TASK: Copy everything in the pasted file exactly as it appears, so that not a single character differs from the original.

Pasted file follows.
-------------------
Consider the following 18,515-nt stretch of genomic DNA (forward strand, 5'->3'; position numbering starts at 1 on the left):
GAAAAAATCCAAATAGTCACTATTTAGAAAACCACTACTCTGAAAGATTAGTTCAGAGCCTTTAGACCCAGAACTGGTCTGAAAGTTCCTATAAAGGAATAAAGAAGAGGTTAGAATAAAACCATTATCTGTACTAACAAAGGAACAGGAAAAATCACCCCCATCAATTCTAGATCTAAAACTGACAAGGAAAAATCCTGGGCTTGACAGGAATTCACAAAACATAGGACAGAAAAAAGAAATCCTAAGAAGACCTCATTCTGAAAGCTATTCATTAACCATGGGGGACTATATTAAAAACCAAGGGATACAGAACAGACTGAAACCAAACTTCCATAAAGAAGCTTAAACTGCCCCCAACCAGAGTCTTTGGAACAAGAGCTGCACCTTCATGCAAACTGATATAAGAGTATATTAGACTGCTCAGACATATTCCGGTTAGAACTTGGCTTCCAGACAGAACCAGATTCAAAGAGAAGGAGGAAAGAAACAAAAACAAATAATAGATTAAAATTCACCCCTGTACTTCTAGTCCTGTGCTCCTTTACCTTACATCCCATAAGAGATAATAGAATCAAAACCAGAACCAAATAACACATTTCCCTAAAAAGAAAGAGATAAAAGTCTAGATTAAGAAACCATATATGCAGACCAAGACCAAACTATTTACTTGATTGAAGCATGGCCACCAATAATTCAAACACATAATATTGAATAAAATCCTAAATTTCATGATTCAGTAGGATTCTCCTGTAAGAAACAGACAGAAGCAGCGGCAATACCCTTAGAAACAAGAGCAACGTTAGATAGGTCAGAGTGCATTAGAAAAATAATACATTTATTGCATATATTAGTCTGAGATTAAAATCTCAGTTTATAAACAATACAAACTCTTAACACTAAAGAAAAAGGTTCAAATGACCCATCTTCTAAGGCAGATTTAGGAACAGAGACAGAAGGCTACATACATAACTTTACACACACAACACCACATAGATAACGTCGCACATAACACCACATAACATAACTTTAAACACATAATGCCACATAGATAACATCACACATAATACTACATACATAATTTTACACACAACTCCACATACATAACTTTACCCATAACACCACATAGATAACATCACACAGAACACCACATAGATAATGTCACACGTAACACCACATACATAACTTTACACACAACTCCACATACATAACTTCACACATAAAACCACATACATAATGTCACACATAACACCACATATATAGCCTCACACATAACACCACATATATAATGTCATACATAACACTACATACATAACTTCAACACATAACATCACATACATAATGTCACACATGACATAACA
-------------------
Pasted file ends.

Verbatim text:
Consider the following 18,515-nt stretch of genomic DNA (forward strand, 5'->3'; position numbering starts at 1 on the left):
GAAAAAATCCAAATAGTCACTATTTAGAAAACCACTACTCTGAAAGATTAGTTCAGAGCCTTTAGACCCAGAACTGGTCTGAAAGTTCCTATAAAGGAATAAAGAAGAGGTTAGAATAAAACCATTATCTGTACTAACAAAGGAACAGGAAAAATCACCCCCATCAATTCTAGATCTAAAACTGACAAGGAAAAATCCTGGGCTTGACAGGAATTCACAAAACATAGGACAGAAAAAAGAAATCCTAAGAAGACCTCATTCTGAAAGCTATTCATTAACCATGGGGGACTATATTAAAAACCAAGGGATACAGAACAGACTGAAACCAAACTTCCATAAAGAAGCTTAAACTGCCCCCAACCAGAGTCTTTGGAACAAGAGCTGCACCTTCATGCAAACTGATATAAGAGTATATTAGACTGCTCAGACATATTCCGGTTAGAACTTGGCTTCCAGACAGAACCAGATTCAAAGAGAAGGAGGAAAGAAACAAAAACAAATAATAGATTAAAATTCACCCCTGTACTTCTAGTCCTGTGCTCCTTTACCTTACATCCCATAAGAGATAATAGAATCAAAACCAGAACCAAATAACACATTTCCCTAAAAAGAAAGAGATAAAAGTCTAGATTAAGAAACCATATATGCAGACCAAGACCAAACTATTTACTTGATTGAAGCATGGCCACCAATAATTCAAACACATAATATTGAATAAAATCCTAAATTTCATGATTCAGTAGGATTCTCCTGTAAGAAACAGACAGAAGCAGCGGCAATACCCTTAGAAACAAGAGCAACGTTAGATAGGTCAGAGTGCATTAGAAAAATAATACATTTATTGCATATATTAGTCTGAGATTAAAATCTCAGTTTATAAACAATACAAACTCTTAACACTAAAGAAAAAGGTTCAAATGACCCATCTTCTAAGGCAGATTTAGGAACAGAGACAGAAGGCTACATACATAACTTTACACACACAACACCACATAGATAACGTCGCACATAACACCACATAACATAACTTTAAACACATAATGCCACATAGATAACATCACACATAATACTACATACATAATTTTACACACAACTCCACATACATAACTTTACCCATAACACCACATAGATAACATCACACAGAACACCACATAGATAATGTCACACGTAACACCACATACATAACTTTACACACAACTCCACATACATAACTTCACACATAAAACCACATACATAATGTCACACATAACACCACATATATAGCCTCACACATAACACCACATATATAATGTCATACATAACACTACATACATAACTTCAACACATAACATCACATACATAATGTCACACATGACATAACA